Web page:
Make your own free website on
Home | Me | Soliloquy | My Biodata | Top 20 | R.Schumann | F.Schubert | W.A.Mozart | L.V.Beethoven | J. Brahms | F.Mendelssohn | CM von Weber | Heinrich Heine | Henrik Ibsen | Poems
Henrik Ibsen
House Of Sensibilities


Henrik Ibsen
b. 20th March 1828 (Skien, Norway) 
d. 23 May 1906 (Christiania, Norway)

December 2002 latest!!
I'm currently on a quest to read all the plays of my favourite dramatist, Henrik Ibsen. This project begins in December 2002 and I will be updating my thoughts and progress on this page as I go along.

Hedda Gabler
Published: 1890
This is a text that I've done for my literature class in university, and my first real introduction to Ibsen's drama (I've read Peer Gynt some years back, but for fun).
The first thing you'd notice about an Ibsen drama is that it is completely water-tight, and I don't mean it in a "legal-document" sense. In his plays, there isn't a single wasted line or stage direction -- everything said, every action and every bit of the set means something, and will lead you somewhere.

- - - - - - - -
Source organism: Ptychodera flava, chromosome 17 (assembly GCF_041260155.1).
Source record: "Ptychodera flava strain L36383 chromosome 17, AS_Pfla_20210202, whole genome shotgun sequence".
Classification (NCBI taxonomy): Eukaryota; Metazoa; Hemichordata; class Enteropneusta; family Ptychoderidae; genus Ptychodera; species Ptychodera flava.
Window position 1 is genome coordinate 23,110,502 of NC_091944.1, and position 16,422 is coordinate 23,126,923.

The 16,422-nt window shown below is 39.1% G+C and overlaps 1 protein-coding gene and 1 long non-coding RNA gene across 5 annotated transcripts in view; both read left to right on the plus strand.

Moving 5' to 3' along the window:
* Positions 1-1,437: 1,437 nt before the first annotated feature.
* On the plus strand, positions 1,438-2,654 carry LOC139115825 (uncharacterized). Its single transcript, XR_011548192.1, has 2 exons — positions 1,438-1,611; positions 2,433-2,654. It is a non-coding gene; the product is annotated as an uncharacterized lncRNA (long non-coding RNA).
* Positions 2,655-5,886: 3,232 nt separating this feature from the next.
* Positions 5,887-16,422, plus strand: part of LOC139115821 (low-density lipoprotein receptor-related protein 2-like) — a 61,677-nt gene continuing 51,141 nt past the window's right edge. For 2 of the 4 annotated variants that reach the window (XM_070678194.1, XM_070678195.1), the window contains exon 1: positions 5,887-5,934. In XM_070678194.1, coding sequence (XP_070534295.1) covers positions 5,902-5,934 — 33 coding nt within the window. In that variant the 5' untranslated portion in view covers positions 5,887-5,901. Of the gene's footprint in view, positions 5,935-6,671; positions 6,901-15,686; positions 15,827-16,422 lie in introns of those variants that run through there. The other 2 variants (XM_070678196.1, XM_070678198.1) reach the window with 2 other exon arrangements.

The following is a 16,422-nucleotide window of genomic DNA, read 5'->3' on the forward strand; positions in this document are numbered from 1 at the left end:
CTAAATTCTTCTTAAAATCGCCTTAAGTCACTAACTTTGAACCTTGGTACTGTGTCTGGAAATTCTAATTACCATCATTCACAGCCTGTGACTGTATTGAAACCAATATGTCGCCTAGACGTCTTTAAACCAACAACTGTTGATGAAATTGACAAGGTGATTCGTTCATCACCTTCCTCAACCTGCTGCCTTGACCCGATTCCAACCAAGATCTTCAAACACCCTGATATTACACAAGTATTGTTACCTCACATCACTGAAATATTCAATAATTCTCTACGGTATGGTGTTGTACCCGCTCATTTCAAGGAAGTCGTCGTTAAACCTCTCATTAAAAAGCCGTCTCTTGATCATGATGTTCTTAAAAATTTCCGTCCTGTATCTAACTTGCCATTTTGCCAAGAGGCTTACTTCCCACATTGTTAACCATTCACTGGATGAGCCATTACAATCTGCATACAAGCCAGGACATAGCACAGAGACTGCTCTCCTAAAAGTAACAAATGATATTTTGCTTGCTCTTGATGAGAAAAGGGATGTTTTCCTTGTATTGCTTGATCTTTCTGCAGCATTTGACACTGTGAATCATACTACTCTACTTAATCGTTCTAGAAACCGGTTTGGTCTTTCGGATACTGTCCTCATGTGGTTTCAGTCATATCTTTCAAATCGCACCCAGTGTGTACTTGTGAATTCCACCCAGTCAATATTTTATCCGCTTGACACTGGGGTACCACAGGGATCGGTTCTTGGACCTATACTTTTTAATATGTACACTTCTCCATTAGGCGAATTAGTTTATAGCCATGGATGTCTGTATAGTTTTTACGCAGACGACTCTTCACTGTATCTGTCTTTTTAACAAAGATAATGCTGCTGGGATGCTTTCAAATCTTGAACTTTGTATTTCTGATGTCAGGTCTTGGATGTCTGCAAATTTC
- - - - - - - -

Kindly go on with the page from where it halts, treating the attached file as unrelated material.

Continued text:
Hedda Gabler is a general's daughter, who has been brought up in an aristocratic manner and still occupies the mindset of her past noble style of living. Therefore, she is completely at odds with society and the male figures around her, whom I feel she thinks are not worthy of her high ideals.
She is trapped on all sides by the three main male figures of her life. Her husband Jorge Tesman appears at first to be completely unassuming and genteel. But turns out to be completely absorbed with his research on ancient civilization with no real affection for Hedda.
Judge Brack is obviously a more swarthy and attractive male figure and there is plenty of oozing sexual potential between him and Hedda but his main goal is to blackmail Hedda into submission.
An even more interesting character is the wasted genius figure of Eilert Lovborg, who had a past with Hedda before her marriage. His relationship with Hedda is extremely psychologically complex. Hedda sees him as a window to the outside world that she never dares to experience herself because of her desire to remain "respectable" which befits her (imagined) aristocratic notions.
(to be continued...)